Females Veterans, Victims of Sexual Assault During Service

http://blog.usnavyseals.com/2010/08/are-women-vets-getting-limited-access-to-health-care.html

An unsettling article recently published on the BBC News Magazine website overviews the various spheres of torment females who serve in the armed forces risk experiencing – including sexual assault.

Military sexual trauma, MST, includes sexual harassment and sexual assault. It is called ‘Rape by Rank’ because often perpetrators are victims’ colleagues, fellow soldier in arms. The suffering that is already a part of any soldiers time spent away from home and loved ones is worsened by complete betrayal within the unity and trust that is supposed to exist within any military unit.

This type of community goes past the reality that every woman and man is someone’s child or loved one. In this type of community every woman and man is a sister or brother. That is the idea that should develop when you train or work in an environment where trusting everyone around you with your life and trusting their life to you is a core part of military life. One victim shared in the article that she and fellow female soldiers would make sure they went to the showers together, which shows the heightened defensive environment created by MST.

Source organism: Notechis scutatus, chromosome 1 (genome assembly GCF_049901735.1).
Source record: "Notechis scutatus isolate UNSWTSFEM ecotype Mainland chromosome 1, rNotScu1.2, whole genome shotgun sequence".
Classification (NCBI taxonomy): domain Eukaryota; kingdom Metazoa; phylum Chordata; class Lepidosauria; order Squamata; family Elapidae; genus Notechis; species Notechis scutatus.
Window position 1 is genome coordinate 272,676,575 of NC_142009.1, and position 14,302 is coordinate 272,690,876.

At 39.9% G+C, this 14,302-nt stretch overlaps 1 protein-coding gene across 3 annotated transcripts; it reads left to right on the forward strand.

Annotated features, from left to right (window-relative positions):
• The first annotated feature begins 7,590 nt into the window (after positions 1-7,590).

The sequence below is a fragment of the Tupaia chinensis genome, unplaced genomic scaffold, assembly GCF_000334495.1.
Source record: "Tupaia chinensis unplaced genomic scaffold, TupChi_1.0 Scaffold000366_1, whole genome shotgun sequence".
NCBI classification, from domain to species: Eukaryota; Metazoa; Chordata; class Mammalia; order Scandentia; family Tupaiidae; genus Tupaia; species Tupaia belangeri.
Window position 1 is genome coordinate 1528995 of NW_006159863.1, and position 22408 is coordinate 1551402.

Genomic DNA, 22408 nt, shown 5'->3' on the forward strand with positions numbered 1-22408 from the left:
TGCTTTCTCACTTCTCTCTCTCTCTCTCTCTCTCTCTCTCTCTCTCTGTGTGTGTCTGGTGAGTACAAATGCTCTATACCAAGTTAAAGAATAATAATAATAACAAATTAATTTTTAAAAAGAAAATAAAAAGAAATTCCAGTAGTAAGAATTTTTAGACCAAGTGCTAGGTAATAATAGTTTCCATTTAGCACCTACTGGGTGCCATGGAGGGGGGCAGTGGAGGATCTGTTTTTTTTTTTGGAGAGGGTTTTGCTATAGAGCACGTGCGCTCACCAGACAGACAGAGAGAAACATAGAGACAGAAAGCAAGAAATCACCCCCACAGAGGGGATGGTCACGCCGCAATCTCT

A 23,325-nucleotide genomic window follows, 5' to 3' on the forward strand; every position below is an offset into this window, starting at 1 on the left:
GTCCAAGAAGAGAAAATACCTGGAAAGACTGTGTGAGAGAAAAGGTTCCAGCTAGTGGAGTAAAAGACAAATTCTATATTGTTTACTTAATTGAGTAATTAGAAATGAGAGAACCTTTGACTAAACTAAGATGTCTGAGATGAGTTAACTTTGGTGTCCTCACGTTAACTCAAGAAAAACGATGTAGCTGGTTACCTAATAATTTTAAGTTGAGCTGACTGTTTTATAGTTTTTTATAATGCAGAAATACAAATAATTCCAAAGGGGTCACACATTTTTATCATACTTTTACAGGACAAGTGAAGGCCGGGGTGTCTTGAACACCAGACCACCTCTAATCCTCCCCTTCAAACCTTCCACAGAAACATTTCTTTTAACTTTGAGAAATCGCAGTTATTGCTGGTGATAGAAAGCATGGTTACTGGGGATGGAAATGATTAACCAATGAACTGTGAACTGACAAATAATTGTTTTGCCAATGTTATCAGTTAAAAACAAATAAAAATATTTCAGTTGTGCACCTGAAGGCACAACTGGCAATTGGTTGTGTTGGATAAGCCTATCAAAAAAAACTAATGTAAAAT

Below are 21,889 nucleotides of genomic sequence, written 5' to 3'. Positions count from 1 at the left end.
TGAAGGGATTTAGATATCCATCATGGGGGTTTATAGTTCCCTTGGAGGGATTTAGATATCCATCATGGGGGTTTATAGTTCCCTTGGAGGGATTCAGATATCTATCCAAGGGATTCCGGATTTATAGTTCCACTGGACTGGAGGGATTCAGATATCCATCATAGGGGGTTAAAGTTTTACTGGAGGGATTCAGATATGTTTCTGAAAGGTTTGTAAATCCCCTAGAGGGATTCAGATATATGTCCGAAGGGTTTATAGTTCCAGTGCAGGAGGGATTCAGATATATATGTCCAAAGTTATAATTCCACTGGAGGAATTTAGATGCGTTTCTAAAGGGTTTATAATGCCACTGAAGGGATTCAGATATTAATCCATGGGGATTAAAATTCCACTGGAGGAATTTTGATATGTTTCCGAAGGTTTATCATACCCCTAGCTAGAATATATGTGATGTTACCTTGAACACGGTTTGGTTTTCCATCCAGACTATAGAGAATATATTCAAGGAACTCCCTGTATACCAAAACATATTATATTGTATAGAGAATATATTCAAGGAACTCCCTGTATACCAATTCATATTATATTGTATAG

Unfortunately this is not just an issue in the US military.  ‘Skype scandal reveals a decades-old rape culture in Australia’s military,’ is a recent post on Feministing about the Australian Defense Force’s response to cadets experiencing sexual assault perpetrated by fellow cadets.

According to the article, 14.5% of active members in the military are women and 15% (according to recorded reports) of female veterans experience military sexual assault. It talked about how these women deal with the same negative effects of warfare as men including PTSD, Post Traumatic Stress Disorder. I feel there has been a lot of focus on addressing this when soldiers return from deployment, and there should be just as much attention given to cases of Military sexual trauma. It is a terrible truth that this happens within the armed forces community, but it is even worse that military administration is not actively working against it.

I think it is going to take administrative action for structural change in the environment it creates for our military – but where does that start? What does it take to induce action by those in positions of power to create change?

- Sarah

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